On the other hand, it has been shown that the layer quality of very finegrained / cohesive powders can be improved up to a certain degree by reducing the adhesion between powder particles and the recoating blade. This can e.g. be realized by choosing a proper material for the recoating blade. From Figure 14, it becomes obvious that at least the effect of very strong layer thickness variations and isolated particles at the top of surface asperities, as discussed above, might be improved by this means. In combination with a subsequent powder compaction step, this measure might considerably improve the spreadability and resulting layer characteristics of very fine / cohesive powders. Again, the influence of this measure on rather coarsegrained / lessadhesive powders is limited.
The investigation of different layer thicknesses revealed that very low layer thicknesses , only slightly above the maximal particle diameter of the considered size distribution, lead to very sparse, discontinuous powder layers, which are not suitable for subsequent laser melting. This observation was independent of the considered powder size / cohesion level. For mediumsized and coarsegrained powders, nominal layer thicknesses in the range of twice the maximal particle diameter and above already lead to continuous powder layers of good quality. By further increasing the layer thickness, the quality (e.g. in terms of packing fraction and mean layer height) still increases slightly due to decreased boundary effects on the top and bottom of the powder layer. However, optimal layer characteristics are already approached very closely at layer thickness of two to three times the maximal powder particle diameter. For the investigated finegrained powder, the recommended minimal layer thickness rather lies in the range of three to four times the maximal particle diameter. Moreover, also the sensitivity e.g. of the resulting packing fraction field with respect to (too) low powder layer thicknesses has been observed to increase with increasing cohesiveness of the powder.
Eventually, also the effect of blade velocity has been investigated in the present study. It was found that an increased blade velocity leads to a dynamic postflow of (already spread) powder, which, in turn, results in a powder layer of lower mean layer thickness. Accordingly, the remaining powder metrics show similar trends as for the case of reduced layer thicknesses discussed above. Further, it was found that this undesirable effect decreases with decreasing flowability of the powder. It was shown that flowability can be reduced and layer characteristics can be (slightly) improved in the range of high blade velocities by increasing interparticle friction. Stronger influence on flowability could e.g. be exerted by applying powders with less spherical particles, requiring a compromise between controlled / reduced flowability and achievable packing fractions (which typically decrease for less spherical particles). Of course, the effect of powder postflow and reduced layer thicknesses in the high velocity regime could also be compensated by applying correspondingly increased nominal layer thicknesses / blade gaps. Eventually, it was found that this effect was less pronounced in the range of very finegrained / cohesive powders, i.e. the cohesiveness of powder can also provide potential benefits for the recoating process.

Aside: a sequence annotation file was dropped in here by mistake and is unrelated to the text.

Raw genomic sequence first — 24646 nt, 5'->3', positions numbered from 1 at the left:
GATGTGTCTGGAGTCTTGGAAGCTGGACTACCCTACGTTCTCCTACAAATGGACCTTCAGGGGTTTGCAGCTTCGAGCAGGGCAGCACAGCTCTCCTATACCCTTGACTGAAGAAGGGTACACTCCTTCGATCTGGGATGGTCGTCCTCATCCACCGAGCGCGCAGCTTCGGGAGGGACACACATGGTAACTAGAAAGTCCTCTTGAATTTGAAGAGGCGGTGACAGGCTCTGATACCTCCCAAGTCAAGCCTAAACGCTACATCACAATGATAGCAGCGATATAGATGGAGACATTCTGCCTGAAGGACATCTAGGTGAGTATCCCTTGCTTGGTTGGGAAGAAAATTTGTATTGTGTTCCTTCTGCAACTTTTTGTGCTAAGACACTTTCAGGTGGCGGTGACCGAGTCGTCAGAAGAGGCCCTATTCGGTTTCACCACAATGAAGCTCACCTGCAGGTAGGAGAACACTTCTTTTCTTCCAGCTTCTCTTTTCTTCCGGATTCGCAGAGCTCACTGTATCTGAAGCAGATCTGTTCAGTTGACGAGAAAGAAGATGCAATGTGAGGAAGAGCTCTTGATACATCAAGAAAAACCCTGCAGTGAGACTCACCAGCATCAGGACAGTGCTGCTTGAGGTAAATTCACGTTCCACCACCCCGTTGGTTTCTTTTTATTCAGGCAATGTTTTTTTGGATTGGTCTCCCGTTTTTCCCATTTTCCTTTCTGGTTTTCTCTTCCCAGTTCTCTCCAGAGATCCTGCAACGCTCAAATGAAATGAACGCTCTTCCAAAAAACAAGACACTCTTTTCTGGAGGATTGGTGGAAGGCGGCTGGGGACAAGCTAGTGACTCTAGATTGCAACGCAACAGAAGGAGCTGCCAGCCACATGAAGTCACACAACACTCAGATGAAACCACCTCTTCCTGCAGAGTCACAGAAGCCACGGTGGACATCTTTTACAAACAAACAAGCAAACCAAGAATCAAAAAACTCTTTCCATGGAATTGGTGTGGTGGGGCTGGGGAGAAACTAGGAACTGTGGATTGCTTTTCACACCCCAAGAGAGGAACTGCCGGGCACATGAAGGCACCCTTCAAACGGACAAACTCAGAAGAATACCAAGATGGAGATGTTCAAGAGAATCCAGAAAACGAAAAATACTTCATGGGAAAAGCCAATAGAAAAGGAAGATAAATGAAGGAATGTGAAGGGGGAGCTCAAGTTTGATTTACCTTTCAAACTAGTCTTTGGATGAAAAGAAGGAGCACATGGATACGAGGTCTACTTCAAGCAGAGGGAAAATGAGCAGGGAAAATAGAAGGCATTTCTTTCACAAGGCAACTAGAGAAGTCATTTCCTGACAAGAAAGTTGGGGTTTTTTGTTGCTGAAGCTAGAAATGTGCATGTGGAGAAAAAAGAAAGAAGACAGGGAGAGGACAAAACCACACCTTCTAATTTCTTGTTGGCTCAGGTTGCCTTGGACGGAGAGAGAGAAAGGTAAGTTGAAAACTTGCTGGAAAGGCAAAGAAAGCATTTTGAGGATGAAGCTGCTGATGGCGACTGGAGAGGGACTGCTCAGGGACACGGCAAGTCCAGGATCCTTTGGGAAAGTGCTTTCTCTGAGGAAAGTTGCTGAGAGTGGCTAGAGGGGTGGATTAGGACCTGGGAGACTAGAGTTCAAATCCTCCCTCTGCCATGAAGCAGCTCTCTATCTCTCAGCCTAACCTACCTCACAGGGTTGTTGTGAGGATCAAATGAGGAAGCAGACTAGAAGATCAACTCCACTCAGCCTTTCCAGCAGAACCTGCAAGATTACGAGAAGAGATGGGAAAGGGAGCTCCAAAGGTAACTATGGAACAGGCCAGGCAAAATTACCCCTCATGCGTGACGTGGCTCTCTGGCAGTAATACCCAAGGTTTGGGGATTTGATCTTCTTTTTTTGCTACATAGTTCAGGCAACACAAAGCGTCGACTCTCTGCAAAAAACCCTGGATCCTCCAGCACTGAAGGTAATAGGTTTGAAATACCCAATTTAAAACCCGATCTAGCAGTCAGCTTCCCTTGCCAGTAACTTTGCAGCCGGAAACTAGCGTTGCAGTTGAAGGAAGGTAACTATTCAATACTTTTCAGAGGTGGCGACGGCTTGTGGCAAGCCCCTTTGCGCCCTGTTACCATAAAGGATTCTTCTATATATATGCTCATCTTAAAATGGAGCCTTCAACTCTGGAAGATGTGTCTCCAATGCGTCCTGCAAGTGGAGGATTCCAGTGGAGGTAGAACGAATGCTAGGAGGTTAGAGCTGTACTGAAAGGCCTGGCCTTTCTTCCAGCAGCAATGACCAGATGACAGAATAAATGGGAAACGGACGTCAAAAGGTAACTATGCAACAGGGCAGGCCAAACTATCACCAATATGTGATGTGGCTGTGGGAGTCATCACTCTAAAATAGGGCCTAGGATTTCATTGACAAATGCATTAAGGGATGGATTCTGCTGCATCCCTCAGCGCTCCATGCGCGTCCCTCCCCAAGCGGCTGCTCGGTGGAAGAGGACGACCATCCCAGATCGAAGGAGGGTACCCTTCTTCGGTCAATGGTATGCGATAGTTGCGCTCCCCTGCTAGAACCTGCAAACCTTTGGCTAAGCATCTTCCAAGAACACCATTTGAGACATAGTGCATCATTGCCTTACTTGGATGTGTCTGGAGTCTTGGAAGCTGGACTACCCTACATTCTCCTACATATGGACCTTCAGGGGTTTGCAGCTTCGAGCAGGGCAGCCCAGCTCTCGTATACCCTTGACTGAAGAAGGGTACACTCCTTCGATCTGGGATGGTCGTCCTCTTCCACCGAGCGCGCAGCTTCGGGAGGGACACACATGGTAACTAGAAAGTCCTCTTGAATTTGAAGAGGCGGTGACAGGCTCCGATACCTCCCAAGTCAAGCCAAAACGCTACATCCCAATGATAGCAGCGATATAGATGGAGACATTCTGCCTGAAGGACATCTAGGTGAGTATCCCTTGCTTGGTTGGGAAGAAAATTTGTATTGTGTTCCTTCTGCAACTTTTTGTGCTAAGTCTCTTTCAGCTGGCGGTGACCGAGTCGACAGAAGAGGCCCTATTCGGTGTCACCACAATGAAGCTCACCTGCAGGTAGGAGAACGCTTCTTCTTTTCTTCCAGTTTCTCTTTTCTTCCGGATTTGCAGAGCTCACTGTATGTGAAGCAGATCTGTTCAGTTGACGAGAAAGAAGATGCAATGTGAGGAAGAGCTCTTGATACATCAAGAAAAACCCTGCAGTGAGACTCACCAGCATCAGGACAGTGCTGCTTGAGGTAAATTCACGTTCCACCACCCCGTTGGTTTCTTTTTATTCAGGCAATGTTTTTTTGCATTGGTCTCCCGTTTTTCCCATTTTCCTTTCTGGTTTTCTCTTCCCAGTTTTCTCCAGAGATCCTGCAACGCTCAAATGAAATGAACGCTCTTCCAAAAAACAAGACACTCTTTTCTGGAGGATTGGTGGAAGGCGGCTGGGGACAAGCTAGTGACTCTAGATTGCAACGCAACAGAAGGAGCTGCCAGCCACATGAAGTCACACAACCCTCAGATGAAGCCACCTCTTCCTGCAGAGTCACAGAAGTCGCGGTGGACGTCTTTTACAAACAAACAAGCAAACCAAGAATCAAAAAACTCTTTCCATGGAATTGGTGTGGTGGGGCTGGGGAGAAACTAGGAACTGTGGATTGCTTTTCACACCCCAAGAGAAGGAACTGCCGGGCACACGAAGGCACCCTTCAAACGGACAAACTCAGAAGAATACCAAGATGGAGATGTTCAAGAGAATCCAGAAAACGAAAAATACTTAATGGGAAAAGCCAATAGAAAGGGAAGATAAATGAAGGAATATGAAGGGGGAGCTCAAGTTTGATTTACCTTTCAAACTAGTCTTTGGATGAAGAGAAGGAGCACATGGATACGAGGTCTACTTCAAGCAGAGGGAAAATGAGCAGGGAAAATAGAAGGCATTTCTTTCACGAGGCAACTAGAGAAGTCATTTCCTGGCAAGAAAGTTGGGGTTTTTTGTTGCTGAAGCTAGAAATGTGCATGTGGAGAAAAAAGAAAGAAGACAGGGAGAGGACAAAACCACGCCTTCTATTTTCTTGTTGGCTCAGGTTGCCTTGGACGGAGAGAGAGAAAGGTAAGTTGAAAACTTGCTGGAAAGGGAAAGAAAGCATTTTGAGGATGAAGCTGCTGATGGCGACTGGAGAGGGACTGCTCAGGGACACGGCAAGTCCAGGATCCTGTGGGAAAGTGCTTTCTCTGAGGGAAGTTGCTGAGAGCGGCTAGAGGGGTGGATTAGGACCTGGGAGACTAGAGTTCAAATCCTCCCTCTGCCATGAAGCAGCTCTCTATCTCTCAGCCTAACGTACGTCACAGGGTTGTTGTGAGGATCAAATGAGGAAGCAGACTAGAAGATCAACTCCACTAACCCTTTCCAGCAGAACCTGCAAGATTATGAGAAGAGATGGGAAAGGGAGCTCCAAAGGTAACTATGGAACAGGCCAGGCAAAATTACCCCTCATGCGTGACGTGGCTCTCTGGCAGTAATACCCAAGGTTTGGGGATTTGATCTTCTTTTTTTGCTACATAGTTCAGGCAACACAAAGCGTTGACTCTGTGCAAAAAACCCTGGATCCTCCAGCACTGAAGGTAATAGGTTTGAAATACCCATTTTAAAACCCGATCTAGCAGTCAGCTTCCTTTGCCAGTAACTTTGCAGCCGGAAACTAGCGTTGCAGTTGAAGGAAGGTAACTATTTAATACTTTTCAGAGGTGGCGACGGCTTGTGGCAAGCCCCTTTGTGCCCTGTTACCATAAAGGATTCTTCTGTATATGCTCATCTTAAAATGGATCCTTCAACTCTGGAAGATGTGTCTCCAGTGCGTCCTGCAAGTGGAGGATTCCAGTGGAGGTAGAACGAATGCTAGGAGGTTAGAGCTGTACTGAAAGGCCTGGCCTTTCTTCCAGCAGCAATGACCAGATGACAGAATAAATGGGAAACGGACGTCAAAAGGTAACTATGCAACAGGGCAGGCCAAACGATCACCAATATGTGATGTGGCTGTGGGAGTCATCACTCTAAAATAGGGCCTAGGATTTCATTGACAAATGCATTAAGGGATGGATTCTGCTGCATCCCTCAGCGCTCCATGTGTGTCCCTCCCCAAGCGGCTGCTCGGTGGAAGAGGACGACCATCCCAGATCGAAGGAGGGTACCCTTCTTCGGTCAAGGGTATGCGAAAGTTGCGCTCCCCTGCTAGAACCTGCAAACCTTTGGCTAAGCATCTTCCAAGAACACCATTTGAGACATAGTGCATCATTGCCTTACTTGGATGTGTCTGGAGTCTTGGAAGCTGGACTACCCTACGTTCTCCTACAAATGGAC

5 Conclusion
The present work employed a cohesive powder model recently proposed by the authors to study the powder recoating process in powderbed fusion metal additive manufacturing (AM), and to analyze the influence of different process parameters with a special focus on cohesion. The employed model is based on the discrete element method (DEM) with particletoparticle and particletowall interactions involving frictional contact, rolling resistance and adhesive forces. While most model parameters are not particularly sensitive and hence have been taken from the literature, the surface energy defining the adhesive interaction forces between particles can easily vary by several orders of magnitude for a given material combination. Therefore, the value of the effective surface energy has been taken from the authors’ previous work (Meier et al., 2018b), where a model calibration has been conducted for the considered powder material by fitting angle of repose (AOR) values from numerical and experimental funnel tests.
Building on this prework, the present contribution represents the first numerical study of powder recoating processes in metal additive manufacturing based on a realistic powder model that considers the important effect of powder cohesiveness. Besides the calibrated surface energy value and the theoretical reference scenario , also the cases of decreased / increased surface energies and have been considered in the recoating simulations. These cases are equivalent to increasing / decreasing the mean powder particle diameter from to and , respectively. In order to evaluate the quality of the resulting powder layers, proper metric definitions in terms of the spatial surface profile and packing fraction field have been proposed. Besides particletoparticle adhesion, the influence of mechanical bulk powder material parameters (friction coefficient, coefficient of restitution, particle stiffness parameter), the nominal layer thickness, the blade velocity as well as particletowall adhesion / friction has been analyzed in comprehensive parameter studies. The following main results have been derived in this contribution: